One character asks, "When did we meet?" A simple question, right? Not so in Cloud Tectonics, a 75-minute 1995 Jose Rivera script that Transit Five Productions is premiering locally at Xavier University studio theater.
Three characters -- pregnant Celestina (Julia Albain) and two brothers, Anibal (Jonathan Helvey) and Nelson (Drew Tholke) -- coexist but in different time frames. Clocks stop and, presumably, time slips into under-drive when Celestina is around.
On Anibal's calendar, Celestina has been pregnant for more than two years when he rescues her during a torrential rainstorm. Brother Nelson arrives unexpectedly on leave from the military. After some macho knockabout, he falls into an instant (too instant to be credible) passion for Celestina.
He bonds with her unborn baby, gives her his dog tags and vows to return to marry her when his hitch is up in two years. Once he's gone, Anibal and Celestina head off to bed. Yes, together. Twenty minutes later for them -- two years later for Nelson -- he returns and gets righteously pissed to find them in bed. Then 40 years elapse, and it all gets really confusing.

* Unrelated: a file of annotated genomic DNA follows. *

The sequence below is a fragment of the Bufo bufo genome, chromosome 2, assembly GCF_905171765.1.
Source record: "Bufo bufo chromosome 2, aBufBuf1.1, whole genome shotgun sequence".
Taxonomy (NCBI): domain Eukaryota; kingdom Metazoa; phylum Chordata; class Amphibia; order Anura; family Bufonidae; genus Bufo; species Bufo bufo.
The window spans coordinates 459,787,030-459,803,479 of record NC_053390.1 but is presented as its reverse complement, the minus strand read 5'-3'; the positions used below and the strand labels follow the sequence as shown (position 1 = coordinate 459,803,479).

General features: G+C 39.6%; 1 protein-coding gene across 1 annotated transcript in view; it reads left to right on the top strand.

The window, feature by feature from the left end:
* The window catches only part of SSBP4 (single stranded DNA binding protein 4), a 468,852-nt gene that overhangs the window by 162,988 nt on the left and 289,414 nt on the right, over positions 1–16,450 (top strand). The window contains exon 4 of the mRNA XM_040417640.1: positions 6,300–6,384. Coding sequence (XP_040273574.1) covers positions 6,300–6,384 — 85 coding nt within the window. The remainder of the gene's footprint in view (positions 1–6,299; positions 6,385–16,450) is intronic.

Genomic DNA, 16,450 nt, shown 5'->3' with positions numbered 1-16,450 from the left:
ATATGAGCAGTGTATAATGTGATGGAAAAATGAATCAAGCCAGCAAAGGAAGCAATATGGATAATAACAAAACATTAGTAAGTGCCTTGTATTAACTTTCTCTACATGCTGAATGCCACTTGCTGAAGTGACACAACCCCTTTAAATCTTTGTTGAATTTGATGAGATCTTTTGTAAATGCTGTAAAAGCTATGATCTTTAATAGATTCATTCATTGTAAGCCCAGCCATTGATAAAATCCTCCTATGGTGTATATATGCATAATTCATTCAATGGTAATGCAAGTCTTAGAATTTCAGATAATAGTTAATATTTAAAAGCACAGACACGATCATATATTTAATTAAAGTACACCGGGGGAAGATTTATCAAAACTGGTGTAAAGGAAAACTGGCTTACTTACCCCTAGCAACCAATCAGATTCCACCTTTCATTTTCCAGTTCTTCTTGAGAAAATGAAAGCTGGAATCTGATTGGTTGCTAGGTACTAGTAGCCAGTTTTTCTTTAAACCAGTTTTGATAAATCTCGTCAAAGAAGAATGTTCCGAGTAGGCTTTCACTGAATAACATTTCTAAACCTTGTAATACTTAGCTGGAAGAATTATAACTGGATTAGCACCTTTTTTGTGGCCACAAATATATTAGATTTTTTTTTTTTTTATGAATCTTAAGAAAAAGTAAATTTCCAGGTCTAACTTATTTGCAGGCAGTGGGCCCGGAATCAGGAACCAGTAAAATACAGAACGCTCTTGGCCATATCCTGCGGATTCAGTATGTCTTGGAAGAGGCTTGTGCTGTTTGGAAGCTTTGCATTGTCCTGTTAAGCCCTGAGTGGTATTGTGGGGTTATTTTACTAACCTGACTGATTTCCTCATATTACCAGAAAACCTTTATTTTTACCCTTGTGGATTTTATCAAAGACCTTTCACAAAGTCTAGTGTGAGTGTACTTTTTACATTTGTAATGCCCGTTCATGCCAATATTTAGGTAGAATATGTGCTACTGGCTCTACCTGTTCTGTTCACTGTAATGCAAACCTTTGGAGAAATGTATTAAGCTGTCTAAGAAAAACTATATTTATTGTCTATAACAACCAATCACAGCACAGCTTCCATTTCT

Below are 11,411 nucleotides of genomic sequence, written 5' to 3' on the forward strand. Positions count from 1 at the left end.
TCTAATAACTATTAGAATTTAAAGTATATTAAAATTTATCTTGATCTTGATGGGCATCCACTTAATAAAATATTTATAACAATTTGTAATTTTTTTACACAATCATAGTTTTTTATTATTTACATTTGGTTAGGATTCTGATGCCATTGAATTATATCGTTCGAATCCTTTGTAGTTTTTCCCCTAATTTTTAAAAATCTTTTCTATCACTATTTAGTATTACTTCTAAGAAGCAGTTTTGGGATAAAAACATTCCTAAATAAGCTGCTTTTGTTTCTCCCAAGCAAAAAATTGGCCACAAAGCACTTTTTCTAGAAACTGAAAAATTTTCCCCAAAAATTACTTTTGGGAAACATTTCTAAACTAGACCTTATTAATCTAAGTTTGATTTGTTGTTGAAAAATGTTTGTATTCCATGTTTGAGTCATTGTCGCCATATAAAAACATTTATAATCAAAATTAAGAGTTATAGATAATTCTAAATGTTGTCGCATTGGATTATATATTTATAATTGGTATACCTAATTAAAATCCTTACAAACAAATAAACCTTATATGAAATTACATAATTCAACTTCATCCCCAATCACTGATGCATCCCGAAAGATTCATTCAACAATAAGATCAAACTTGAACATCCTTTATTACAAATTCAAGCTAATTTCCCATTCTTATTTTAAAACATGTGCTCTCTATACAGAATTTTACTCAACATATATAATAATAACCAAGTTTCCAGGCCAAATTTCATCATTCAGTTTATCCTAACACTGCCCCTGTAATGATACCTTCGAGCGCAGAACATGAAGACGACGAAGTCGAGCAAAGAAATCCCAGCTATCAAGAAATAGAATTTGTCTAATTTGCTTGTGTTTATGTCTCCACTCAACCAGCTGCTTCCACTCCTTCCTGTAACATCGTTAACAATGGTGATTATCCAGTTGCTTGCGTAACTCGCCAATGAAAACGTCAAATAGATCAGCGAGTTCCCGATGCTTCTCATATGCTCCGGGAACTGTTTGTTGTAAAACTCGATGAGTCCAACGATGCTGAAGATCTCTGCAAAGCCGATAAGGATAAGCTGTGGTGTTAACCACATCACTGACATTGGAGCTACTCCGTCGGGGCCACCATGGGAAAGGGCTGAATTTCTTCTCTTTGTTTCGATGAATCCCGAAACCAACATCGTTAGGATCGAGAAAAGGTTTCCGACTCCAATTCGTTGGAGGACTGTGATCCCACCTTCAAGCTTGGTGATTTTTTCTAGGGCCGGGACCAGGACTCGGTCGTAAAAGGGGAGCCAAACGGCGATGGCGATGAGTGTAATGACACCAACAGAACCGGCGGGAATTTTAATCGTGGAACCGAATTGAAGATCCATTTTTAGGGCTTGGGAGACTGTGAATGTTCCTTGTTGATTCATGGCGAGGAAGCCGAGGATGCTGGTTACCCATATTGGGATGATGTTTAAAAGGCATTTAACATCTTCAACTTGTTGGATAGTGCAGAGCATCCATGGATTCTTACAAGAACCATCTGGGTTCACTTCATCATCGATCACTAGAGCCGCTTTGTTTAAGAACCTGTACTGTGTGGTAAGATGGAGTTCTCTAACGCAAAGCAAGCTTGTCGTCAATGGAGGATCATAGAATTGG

If Rivera had some profound point to make with this sleight-of-hand, he didn't work it into his script very clearly. Or director Brian Barasch and his actors don't work it out into view. Or both. A discussion in the program asks about time standing still and how that might affect lives. Nothing very attractive or believable happens to these three.
The script keeps interrupting itself with lengthy, tangentially related monologues -- some exploring Rivera's love-hate relationship with Los Angeles. The three actors are uniformly effective in these solo turns, somewhat less so in the give-and-take of dialogue. Only a tender moment when Celestina asks Anibal to rub her cold feet plays with real magnetism.
Transit Five is a group of young people who acted together at Sycamore High School and return from separate academic pursuits to make summer-theater together.
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